Dr Oz was forced to face a senate hearing into dietary supplements. Audio from Last Week Tonight with John Oliver and somewhere else on YouTube:
Defending Jo Hockey (sort of, not really)
A careful and better analysis is looking at fuel expense as a proportion of income.
And in a June 2014 submission to the Senate Economics Committee inquiry into the proposed excise rise, the Australian Automobile Association stated that: "Research indicates that the people who use their cars most frequently are in the outer metropolitan areas and rural and regional areas where there are lower incomes, less jobs, and little or no access to public transport"
To back this the treasurer produced Treasury figures showing that absolute spending on petrol is higher in high-income households, and showing that high-income households tend to have more cars.
The same figures, expressed as a percentage of income, which is the obvious and accepted way of measuring the relative impact of a household cost, shows that households in the highest quintile spent 1.37% of their income on petrol and those in the lowest quintile spent 4.54%. In other words petrol eats up more than three times as much of an average poor household’s income than a rich household’s, because the rich household has 11 times the income from which to pay its petrol bill. So whatever its other merits, an increase in petrol excise will have a bigger impact on the poor household’s budget than the rich household’s, not the other way around. Which was already pretty obvious, really.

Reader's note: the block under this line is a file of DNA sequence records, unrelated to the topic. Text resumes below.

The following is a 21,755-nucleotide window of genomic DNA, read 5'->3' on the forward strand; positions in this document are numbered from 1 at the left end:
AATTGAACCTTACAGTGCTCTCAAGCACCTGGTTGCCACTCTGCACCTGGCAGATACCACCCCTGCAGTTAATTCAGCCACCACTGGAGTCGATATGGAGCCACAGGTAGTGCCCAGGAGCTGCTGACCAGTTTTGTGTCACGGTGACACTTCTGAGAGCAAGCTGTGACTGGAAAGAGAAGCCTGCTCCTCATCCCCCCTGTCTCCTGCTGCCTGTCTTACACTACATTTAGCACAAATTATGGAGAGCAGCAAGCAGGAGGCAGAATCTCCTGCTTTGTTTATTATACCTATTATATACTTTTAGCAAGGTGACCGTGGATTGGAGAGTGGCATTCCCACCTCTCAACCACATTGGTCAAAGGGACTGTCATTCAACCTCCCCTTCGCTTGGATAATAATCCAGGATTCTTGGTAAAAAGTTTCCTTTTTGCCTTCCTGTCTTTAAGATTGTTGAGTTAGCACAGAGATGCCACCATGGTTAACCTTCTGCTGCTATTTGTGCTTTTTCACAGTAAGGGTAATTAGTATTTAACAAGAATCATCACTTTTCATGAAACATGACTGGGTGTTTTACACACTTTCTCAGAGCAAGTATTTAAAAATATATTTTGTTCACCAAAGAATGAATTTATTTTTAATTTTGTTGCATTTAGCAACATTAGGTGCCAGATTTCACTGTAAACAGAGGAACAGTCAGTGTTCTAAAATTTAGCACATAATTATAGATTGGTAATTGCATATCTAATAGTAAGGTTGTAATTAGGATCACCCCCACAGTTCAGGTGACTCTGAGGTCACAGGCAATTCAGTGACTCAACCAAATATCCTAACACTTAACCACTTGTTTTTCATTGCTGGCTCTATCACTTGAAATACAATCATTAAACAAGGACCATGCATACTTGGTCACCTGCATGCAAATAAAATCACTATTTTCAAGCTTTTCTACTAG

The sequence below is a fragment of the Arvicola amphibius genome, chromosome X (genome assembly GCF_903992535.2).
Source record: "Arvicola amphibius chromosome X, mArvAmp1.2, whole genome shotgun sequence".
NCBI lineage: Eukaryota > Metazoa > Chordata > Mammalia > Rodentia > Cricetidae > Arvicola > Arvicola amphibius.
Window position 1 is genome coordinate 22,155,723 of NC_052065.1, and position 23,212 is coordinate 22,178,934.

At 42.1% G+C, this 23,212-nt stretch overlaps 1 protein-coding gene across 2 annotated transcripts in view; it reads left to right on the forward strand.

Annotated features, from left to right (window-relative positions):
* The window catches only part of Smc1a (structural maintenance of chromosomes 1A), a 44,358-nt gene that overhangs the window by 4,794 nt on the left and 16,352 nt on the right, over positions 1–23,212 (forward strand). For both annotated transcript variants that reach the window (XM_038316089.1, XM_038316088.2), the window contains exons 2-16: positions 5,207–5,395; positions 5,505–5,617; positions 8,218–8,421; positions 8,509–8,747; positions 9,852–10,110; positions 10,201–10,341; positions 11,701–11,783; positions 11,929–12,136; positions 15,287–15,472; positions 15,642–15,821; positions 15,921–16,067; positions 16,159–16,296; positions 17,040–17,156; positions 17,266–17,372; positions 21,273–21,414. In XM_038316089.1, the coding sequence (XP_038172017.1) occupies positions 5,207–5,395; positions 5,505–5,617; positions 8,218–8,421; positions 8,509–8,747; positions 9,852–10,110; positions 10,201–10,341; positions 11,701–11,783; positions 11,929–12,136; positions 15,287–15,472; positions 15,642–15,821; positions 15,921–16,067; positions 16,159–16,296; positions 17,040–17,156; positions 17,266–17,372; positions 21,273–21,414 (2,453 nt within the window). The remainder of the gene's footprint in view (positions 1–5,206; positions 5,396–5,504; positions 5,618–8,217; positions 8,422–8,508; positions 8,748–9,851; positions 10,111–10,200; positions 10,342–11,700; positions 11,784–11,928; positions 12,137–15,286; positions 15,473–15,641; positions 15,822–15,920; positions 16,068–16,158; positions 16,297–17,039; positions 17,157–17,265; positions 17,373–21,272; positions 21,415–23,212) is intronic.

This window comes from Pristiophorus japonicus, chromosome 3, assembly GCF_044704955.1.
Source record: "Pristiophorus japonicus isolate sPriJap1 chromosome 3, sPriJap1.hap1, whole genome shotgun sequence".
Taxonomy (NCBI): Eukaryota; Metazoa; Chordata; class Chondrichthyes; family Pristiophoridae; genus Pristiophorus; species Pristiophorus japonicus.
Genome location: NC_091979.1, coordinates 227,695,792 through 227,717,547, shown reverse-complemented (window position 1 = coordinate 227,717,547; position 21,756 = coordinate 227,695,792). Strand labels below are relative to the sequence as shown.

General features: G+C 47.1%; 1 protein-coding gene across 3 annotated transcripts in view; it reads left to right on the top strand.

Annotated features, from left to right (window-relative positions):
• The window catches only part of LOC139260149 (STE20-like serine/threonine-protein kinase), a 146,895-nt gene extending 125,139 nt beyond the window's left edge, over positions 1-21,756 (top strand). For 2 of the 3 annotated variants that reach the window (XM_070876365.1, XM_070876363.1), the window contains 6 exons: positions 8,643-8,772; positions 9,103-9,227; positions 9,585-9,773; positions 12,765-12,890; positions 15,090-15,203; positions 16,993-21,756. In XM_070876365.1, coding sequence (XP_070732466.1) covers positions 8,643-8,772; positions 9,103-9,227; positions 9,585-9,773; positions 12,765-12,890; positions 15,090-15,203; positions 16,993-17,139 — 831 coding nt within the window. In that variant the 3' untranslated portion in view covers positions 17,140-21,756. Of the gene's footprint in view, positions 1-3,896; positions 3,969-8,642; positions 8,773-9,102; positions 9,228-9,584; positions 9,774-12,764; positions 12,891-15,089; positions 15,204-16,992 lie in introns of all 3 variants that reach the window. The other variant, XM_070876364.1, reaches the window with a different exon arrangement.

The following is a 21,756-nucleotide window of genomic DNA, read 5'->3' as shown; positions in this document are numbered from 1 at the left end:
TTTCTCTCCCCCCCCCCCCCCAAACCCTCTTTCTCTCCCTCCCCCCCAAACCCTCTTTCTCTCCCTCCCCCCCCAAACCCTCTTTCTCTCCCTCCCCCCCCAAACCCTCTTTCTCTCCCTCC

Chiropractors and Simon Singh:
Other mentionsOatmeal and Ted Cruz on Net Neutrality